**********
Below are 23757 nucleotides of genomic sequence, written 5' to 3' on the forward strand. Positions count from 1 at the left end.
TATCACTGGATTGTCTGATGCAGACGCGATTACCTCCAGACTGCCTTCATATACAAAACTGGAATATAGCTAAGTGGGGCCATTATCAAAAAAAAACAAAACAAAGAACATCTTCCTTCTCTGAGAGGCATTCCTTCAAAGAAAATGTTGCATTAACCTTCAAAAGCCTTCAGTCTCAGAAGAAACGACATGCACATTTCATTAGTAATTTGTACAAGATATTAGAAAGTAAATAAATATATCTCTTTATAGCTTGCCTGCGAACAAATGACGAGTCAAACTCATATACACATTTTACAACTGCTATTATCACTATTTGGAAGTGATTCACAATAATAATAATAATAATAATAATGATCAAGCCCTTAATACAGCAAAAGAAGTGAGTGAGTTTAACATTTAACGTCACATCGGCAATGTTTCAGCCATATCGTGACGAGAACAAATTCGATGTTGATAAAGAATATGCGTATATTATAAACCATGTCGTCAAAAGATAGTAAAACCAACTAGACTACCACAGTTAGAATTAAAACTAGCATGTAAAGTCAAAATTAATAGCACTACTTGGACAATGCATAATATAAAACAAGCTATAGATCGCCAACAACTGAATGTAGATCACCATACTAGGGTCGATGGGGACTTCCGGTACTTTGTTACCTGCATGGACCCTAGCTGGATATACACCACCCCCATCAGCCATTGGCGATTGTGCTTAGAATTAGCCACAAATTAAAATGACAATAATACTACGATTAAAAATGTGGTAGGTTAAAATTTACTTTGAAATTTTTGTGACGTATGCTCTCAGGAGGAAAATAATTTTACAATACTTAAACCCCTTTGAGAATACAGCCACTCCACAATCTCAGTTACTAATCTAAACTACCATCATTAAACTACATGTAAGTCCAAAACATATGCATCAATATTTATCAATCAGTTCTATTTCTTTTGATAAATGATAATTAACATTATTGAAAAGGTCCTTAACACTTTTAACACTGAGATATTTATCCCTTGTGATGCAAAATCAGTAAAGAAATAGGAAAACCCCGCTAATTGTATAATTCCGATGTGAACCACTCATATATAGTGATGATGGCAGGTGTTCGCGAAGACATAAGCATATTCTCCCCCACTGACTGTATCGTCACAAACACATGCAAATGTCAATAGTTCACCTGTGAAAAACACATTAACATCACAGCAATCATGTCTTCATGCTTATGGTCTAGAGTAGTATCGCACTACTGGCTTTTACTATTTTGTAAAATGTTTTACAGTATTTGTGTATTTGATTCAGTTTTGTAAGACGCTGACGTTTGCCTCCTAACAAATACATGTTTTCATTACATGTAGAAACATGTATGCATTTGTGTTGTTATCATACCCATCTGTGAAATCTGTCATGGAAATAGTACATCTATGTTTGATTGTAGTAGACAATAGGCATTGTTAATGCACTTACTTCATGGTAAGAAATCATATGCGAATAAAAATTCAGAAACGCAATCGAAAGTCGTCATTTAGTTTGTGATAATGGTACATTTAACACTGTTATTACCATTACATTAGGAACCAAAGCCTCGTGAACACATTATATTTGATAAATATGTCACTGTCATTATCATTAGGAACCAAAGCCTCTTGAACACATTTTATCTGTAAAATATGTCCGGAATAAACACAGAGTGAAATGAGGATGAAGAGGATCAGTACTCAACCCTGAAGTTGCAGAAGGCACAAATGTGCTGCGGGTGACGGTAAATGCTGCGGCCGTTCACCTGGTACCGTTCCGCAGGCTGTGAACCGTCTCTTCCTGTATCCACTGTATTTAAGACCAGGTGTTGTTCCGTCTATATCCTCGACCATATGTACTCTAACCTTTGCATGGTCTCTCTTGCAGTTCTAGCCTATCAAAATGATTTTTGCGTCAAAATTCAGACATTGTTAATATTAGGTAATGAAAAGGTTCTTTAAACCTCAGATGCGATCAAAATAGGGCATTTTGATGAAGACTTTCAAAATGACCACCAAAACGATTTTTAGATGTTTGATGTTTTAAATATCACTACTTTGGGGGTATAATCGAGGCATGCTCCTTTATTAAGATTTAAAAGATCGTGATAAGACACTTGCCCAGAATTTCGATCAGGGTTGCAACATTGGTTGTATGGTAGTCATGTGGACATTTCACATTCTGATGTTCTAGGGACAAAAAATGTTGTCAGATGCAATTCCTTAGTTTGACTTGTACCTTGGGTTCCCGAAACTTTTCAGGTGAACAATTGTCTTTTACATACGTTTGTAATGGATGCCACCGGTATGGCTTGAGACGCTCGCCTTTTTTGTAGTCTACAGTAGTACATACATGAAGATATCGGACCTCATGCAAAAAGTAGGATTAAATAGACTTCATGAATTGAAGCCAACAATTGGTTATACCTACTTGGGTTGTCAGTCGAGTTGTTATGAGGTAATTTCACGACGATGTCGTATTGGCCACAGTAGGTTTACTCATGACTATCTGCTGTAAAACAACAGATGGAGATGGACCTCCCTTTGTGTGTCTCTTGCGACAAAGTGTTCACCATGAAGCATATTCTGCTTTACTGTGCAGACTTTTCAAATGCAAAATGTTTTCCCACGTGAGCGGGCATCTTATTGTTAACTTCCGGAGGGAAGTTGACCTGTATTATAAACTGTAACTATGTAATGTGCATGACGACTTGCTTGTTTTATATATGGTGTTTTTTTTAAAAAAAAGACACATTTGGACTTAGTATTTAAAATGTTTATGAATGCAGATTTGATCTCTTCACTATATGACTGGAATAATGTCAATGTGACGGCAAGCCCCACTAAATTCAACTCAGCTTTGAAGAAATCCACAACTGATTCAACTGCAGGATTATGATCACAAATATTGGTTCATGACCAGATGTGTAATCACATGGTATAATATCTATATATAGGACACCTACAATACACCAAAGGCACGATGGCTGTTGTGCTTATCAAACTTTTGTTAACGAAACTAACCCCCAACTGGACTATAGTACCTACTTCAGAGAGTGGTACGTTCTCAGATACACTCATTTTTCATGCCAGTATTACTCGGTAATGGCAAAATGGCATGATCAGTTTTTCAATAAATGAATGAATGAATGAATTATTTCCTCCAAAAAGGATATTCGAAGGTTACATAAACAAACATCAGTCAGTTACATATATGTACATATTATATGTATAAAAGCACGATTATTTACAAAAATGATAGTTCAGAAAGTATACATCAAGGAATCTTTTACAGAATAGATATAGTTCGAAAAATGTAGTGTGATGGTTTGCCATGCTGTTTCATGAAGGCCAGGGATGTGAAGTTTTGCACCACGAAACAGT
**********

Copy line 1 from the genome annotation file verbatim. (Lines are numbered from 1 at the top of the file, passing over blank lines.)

Below are 23757 nucleotides of genomic sequence, written 5' to 3' on the forward strand. Positions count from 1 at the left end.